Remember ME - You Me and Dementia

Saturday, May 8, 2010

India to First World: ‘You pollute, we restrain’ won’t work

India has made it clear that the global goal of limiting temperature rise to 2 degrees Celsius would be acceptable if the available carbon pace -- the total amount of carbon that can be spewed into the atmosphere -- is shared between developed and developing countries in an equitable manner, taking into account the history of emissions by developed countries.

“Global atmospheric resource is the common property of all mankind and each human being has an equal entitlement to use of this resource on the basis of per capita accumulative convergence of emissions,” New Delhi said in its submission to the working group that is finalising long-term actions that need to be taken to tackle climate change.

The submission is rooted in the position formulated by the BASIC countries at a recently concluded meeting in Cape Town. The submission clearly anchors India within the G77 and China, regarded as the developing country bloc.

Per capita emissions, as enshrined in the United Nations Framework Convention on Climate Change, have been at the heart of India’s argument in the climate debate. However, the Copenhagen Accord, which India helped finalise, only mentioned ‘equity’ and was vague about whether this equity had to be ensured through per capita.

New Delhi has also rejected the idea of defining a ‘peak year’ for emissions for developing countries. The Copenhagen Accord said that countries needed to cooperate in achieving the peaking of global and national emissions “recognising that the timeframe for peaking will be longer in developing countries”.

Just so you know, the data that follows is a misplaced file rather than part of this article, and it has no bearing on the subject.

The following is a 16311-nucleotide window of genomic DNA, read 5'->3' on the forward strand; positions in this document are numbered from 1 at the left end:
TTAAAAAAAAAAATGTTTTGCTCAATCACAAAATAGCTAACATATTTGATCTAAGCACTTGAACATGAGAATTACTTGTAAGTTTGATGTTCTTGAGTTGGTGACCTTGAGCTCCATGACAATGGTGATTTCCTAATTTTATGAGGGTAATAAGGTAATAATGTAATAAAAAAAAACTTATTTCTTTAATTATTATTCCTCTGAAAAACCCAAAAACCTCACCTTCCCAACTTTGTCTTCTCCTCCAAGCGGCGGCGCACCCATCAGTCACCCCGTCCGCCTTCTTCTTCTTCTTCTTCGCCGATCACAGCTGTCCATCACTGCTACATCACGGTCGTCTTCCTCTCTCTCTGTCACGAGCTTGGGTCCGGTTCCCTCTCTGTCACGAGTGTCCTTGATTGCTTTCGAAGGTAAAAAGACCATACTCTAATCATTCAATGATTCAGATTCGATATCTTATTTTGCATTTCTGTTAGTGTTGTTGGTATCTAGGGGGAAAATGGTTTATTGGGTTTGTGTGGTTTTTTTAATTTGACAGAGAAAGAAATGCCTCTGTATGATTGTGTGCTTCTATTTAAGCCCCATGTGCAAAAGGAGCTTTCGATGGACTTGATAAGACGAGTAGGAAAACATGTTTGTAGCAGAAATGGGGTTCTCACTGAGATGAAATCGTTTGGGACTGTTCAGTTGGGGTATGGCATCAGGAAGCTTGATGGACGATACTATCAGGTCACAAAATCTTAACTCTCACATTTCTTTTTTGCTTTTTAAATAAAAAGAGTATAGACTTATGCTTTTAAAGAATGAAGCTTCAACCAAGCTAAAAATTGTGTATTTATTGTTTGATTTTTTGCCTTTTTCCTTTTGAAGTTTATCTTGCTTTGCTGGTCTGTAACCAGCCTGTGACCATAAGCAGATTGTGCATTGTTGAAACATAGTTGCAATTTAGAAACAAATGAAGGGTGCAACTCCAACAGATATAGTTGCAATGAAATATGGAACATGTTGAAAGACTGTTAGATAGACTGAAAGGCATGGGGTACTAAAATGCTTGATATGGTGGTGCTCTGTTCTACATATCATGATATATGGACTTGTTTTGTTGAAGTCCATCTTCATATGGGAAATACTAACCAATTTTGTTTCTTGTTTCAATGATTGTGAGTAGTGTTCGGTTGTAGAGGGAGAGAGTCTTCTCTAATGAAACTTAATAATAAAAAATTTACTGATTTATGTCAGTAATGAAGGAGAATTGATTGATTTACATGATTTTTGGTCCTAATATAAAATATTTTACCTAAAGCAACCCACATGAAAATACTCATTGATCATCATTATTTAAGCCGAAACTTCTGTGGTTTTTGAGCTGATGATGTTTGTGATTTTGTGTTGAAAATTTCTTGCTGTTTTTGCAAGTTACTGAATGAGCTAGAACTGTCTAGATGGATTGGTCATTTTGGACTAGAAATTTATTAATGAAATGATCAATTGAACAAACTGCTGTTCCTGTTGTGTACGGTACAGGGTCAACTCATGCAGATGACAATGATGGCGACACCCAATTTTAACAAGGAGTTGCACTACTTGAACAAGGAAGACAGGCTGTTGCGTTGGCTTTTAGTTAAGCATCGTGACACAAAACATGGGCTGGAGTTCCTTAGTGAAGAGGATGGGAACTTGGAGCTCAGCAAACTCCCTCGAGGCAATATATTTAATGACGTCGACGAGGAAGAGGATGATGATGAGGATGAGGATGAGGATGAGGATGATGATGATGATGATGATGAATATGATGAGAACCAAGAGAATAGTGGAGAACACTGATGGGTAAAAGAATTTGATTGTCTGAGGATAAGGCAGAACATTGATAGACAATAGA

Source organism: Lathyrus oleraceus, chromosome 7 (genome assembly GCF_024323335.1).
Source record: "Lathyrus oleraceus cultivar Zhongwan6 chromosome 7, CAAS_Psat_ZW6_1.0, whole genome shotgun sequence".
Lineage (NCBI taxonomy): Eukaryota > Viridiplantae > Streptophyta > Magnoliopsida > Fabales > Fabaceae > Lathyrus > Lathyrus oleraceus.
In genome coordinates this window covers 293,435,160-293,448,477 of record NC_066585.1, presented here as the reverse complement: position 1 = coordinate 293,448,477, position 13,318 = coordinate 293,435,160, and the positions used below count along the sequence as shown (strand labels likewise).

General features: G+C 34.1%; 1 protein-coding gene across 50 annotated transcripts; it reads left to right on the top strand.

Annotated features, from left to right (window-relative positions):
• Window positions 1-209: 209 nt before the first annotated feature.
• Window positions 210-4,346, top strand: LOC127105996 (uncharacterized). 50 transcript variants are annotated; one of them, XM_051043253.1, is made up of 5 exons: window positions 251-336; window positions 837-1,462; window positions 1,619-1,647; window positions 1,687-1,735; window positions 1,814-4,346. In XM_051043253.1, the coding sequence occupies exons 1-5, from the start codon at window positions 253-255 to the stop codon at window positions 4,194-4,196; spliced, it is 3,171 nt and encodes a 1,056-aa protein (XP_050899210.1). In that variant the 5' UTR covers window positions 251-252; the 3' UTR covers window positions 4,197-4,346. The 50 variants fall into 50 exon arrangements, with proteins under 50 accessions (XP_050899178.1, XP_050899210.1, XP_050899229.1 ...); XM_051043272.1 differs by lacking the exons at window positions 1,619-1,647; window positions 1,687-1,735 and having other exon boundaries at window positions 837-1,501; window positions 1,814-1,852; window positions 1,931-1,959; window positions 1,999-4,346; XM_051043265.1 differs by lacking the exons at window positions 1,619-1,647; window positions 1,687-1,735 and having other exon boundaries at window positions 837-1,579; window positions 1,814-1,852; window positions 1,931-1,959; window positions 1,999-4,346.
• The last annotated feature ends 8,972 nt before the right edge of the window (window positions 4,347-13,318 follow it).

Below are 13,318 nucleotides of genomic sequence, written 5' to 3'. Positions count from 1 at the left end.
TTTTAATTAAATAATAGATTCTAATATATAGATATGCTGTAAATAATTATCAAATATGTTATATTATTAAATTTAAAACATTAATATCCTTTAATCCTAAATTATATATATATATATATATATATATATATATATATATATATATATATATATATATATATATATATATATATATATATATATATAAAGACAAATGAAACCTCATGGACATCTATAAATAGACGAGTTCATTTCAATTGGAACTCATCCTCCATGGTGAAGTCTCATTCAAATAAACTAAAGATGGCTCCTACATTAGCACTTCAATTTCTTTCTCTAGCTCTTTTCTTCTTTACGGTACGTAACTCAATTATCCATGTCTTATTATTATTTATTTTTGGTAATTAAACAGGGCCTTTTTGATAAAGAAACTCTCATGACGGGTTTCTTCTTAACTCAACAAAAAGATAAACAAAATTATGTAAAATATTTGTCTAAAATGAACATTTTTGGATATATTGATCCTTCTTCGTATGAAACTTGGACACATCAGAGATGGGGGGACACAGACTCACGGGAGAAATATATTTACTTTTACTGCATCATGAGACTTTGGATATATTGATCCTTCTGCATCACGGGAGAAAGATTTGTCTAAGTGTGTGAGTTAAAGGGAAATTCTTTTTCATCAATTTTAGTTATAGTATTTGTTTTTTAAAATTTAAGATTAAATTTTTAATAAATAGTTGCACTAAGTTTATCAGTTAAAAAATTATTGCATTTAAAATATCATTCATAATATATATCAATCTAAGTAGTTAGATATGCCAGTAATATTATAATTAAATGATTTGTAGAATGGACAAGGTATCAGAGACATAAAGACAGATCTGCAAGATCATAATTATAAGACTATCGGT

“Considering the fact that emissions in developing countries are bound to rise in the course of eradication of poverty and social and economic development, there can be no ‘peaking year’ for their emissions,” it said.

India and the United States were among the key players involved in formulating the Copenhagen Accord. The US has been pushing to make the Accord the basis for negotiations, a move resisted by developing countries.

The US submission once again makes the case for making the Accord the basis for negotiations. It states that the ad hoc working group on long-term cooperation (AWG-LCA) under the convention was not able to “crack through” certain “crunch issues” and that the Copenhagen Accord “was the locus of progress”.

India repudiates this position. It makes clear that the Accord is a “political understanding among the participants” which should facilitate the two-track process of negotiations under the long-term cooperative action (Bali track) and Kyoto Protocol.

Meanwhile, Germany’s top newspaper Spiegel has released audio transcripts claiming India and China forced western countries on their knees at the Copenhagen climate meet held last year.

In the article (, Spiegel says it has obtained secret recordings which show ‘China and India prevented an agreement on tackling climate change at the crucial meeting. The powerless Europeans were forced to look on as the agreement failed’.

The article describes in three parts minute-by-minute discussions and how the Europeans felt deceived at the hands of the emerging powers -- India and China. The meeting ended without a proper conclusion.

It added that China and India, behind the backs of the Europeans, had apparently reached their own agreement with Brazil and South Africa. “China and India have not been in best of relations but at a crucial juncture they joined hands, a move that no European leaders anticipated.”


Forget yourself for others, and others will never forget you.

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